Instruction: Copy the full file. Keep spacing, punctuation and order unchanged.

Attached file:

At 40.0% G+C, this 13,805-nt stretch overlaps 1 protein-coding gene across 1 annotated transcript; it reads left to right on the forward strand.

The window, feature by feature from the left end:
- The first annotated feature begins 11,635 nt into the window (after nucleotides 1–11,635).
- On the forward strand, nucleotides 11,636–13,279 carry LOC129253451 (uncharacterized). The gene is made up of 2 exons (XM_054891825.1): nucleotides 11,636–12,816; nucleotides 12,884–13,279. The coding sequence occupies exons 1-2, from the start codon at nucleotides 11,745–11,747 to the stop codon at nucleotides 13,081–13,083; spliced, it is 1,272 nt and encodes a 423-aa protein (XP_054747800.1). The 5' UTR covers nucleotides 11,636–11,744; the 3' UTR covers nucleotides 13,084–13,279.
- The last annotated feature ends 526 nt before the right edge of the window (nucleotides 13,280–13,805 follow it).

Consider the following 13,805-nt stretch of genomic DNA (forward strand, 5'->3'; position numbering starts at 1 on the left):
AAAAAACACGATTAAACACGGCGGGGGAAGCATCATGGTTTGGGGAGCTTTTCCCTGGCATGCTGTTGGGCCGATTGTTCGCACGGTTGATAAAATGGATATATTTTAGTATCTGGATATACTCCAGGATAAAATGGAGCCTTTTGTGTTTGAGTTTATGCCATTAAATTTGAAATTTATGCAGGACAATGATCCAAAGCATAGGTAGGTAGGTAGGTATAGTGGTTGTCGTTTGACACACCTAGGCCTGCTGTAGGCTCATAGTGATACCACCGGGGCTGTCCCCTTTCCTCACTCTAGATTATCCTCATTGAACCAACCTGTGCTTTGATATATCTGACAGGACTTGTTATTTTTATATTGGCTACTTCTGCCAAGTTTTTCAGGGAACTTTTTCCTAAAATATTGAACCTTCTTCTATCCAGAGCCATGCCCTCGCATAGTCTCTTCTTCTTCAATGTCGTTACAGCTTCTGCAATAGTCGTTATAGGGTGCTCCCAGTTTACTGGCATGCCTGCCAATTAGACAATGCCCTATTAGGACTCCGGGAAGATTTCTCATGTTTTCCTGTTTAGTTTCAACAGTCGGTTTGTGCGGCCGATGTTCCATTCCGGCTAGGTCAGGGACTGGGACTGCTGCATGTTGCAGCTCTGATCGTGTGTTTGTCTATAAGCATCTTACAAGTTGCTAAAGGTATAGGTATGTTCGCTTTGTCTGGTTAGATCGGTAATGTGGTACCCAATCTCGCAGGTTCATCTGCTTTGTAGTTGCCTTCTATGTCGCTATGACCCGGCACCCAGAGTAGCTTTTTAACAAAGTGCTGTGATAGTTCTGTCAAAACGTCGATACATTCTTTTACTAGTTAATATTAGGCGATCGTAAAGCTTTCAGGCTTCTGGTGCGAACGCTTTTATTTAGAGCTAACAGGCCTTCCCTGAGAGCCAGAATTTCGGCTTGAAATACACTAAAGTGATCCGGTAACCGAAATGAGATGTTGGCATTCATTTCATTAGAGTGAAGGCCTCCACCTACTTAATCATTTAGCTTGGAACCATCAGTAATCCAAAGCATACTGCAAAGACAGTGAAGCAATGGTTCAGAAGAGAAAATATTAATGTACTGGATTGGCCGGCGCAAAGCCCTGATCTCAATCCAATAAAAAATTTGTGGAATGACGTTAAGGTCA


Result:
At 40.0% G+C, this 13,805-nt stretch overlaps 1 protein-coding gene across 1 annotated transcript; it reads left to right on the forward strand.

The window, feature by feature from the left end:
- The first annotated feature begins 11,635 nt into the window (after nucleotides 1–11,635).
- On the forward strand, nucleotides 11,636–13,279 carry LOC129253451 (uncharacterized). The gene is made up of 2 exons (XM_054891825.1): nucleotides 11,636–12,816; nucleotides 12,884–13,279. The coding sequence occupies exons 1-2, from the start codon at nucleotides 11,745–11,747 to the stop codon at nucleotides 13,081–13,083; spliced, it is 1,272 nt and encodes a 423-aa protein (XP_054747800.1). The 5' UTR covers nucleotides 11,636–11,744; the 3' UTR covers nucleotides 13,084–13,279.
- The last annotated feature ends 526 nt before the right edge of the window (nucleotides 13,280–13,805 follow it).

Consider the following 13,805-nt stretch of genomic DNA (forward strand, 5'->3'; position numbering starts at 1 on the left):
AAAAAACACGATTAAACACGGCGGGGGAAGCATCATGGTTTGGGGAGCTTTTCCCTGGCATGCTGTTGGGCCGATTGTTCGCACGGTTGATAAAATGGATATATTTTAGTATCTGGATATACTCCAGGATAAAATGGAGCCTTTTGTGTTTGAGTTTATGCCATTAAATTTGAAATTTATGCAGGACAATGATCCAAAGCATAGGTAGGTAGGTAGGTATAGTGGTTGTCGTTTGACACACCTAGGCCTGCTGTAGGCTCATAGTGATACCACCGGGGCTGTCCCCTTTCCTCACTCTAGATTATCCTCATTGAACCAACCTGTGCTTTGATATATCTGACAGGACTTGTTATTTTTATATTGGCTACTTCTGCCAAGTTTTTCAGGGAACTTTTTCCTAAAATATTGAACCTTCTTCTATCCAGAGCCATGCCCTCGCATAGTCTCTTCTTCTTCAATGTCGTTACAGCTTCTGCAATAGTCGTTATAGGGTGCTCCCAGTTTACTGGCATGCCTGCCAATTAGACAATGCCCTATTAGGACTCCGGGAAGATTTCTCATGTTTTCCTGTTTAGTTTCAACAGTCGGTTTGTGCGGCCGATGTTCCATTCCGGCTAGGTCAGGGACTGGGACTGCTGCATGTTGCAGCTCTGATCGTGTGTTTGTCTATAAGCATCTTACAAGTTGCTAAAGGTATAGGTATGTTCGCTTTGTCTGGTTAGATCGGTAATGTGGTACCCAATCTCGCAGGTTCATCTGCTTTGTAGTTGCCTTCTATGTCGCTATGACCCGGCACCCAGAGTAGCTTTTTAACAAAGTGCTGTGATAGTTCTGTCAAAACGTCGATACATTCTTTTACTAGTTAATATTAGGCGATCGTAAAGCTTTCAGGCTTCTGGTGCGAACGCTTTTATTTAGAGCTAACAGGCCTTCCCTGAGAGCCAGAATTTCGGCTTGAAATACACTAAAGTGATCCGGTAACCGAAATGAGATGTTGGCATTCATTTCATTAGAGTGAAGGCCTCCACCTACTTAATCATTTAGCTTGGAACCATCAGTAATCCAAAGCATACTGCAAAGACAGTGAAGCAATGGTTCAGAAGAGAAAATATTAATGTACTGGATTGGCCGGCGCAAAGCCCTGATCTCAATCCAATAAAAAATTTGTGGAATGACGTTAAGGTCA